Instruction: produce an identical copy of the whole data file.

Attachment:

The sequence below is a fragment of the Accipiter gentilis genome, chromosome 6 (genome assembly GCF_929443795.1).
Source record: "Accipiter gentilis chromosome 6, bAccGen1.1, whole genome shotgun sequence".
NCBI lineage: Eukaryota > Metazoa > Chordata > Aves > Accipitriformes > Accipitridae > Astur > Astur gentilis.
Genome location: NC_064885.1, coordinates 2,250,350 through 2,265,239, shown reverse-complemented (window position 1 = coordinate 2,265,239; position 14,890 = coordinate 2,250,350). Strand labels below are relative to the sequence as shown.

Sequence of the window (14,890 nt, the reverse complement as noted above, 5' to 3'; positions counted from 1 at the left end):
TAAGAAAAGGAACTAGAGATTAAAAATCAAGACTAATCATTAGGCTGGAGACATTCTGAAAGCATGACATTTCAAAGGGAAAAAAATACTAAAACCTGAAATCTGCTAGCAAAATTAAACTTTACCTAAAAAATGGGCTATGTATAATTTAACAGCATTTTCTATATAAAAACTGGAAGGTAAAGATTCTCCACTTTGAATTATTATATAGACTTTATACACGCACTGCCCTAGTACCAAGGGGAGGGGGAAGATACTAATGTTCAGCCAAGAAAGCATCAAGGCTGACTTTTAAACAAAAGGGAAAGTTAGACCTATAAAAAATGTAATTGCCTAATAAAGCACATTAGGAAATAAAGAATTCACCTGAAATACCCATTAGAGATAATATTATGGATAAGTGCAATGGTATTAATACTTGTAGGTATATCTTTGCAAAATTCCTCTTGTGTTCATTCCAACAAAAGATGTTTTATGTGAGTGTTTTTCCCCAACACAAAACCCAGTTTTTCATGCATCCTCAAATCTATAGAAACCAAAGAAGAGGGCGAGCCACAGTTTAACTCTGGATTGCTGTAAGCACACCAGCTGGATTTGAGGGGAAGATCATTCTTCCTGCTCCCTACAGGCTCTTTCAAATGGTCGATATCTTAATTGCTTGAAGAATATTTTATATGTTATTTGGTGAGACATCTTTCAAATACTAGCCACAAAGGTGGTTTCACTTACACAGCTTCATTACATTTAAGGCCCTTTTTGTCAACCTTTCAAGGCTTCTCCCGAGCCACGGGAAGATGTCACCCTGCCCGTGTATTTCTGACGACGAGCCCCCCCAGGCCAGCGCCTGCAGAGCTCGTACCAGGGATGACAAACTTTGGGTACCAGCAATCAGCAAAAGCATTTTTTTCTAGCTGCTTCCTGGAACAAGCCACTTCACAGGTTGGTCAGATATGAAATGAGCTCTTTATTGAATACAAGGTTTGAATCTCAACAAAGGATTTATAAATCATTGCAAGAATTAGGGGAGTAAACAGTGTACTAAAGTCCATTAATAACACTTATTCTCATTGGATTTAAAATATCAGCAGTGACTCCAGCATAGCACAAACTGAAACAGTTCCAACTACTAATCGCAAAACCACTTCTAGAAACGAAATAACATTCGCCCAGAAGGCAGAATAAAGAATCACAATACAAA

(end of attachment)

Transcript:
The sequence below is a fragment of the Accipiter gentilis genome, chromosome 6 (genome assembly GCF_929443795.1).
Source record: "Accipiter gentilis chromosome 6, bAccGen1.1, whole genome shotgun sequence".
NCBI lineage: Eukaryota > Metazoa > Chordata > Aves > Accipitriformes > Accipitridae > Astur > Astur gentilis.
Genome location: NC_064885.1, coordinates 2,250,350 through 2,265,239, shown reverse-complemented (window position 1 = coordinate 2,265,239; position 14,890 = coordinate 2,250,350). Strand labels below are relative to the sequence as shown.

Sequence of the window (14,890 nt, the reverse complement as noted above, 5' to 3'; positions counted from 1 at the left end):
TAAGAAAAGGAACTAGAGATTAAAAATCAAGACTAATCATTAGGCTGGAGACATTCTGAAAGCATGACATTTCAAAGGGAAAAAAATACTAAAACCTGAAATCTGCTAGCAAAATTAAACTTTACCTAAAAAATGGGCTATGTATAATTTAACAGCATTTTCTATATAAAAACTGGAAGGTAAAGATTCTCCACTTTGAATTATTATATAGACTTTATACACGCACTGCCCTAGTACCAAGGGGAGGGGGAAGATACTAATGTTCAGCCAAGAAAGCATCAAGGCTGACTTTTAAACAAAAGGGAAAGTTAGACCTATAAAAAATGTAATTGCCTAATAAAGCACATTAGGAAATAAAGAATTCACCTGAAATACCCATTAGAGATAATATTATGGATAAGTGCAATGGTATTAATACTTGTAGGTATATCTTTGCAAAATTCCTCTTGTGTTCATTCCAACAAAAGATGTTTTATGTGAGTGTTTTTCCCCAACACAAAACCCAGTTTTTCATGCATCCTCAAATCTATAGAAACCAAAGAAGAGGGCGAGCCACAGTTTAACTCTGGATTGCTGTAAGCACACCAGCTGGATTTGAGGGGAAGATCATTCTTCCTGCTCCCTACAGGCTCTTTCAAATGGTCGATATCTTAATTGCTTGAAGAATATTTTATATGTTATTTGGTGAGACATCTTTCAAATACTAGCCACAAAGGTGGTTTCACTTACACAGCTTCATTACATTTAAGGCCCTTTTTGTCAACCTTTCAAGGCTTCTCCCGAGCCACGGGAAGATGTCACCCTGCCCGTGTATTTCTGACGACGAGCCCCCCCAGGCCAGCGCCTGCAGAGCTCGTACCAGGGATGACAAACTTTGGGTACCAGCAATCAGCAAAAGCATTTTTTTCTAGCTGCTTCCTGGAACAAGCCACTTCACAGGTTGGTCAGATATGAAATGAGCTCTTTATTGAATACAAGGTTTGAATCTCAACAAAGGATTTATAAATCATTGCAAGAATTAGGGGAGTAAACAGTGTACTAAAGTCCATTAATAACACTTATTCTCATTGGATTTAAAATATCAGCAGTGACTCCAGCATAGCACAAACTGAAACAGTTCCAACTACTAATCGCAAAACCACTTCTAGAAACGAAATAACATTCGCCCAGAAGGCAGAATAAAGAATCACAATACAAA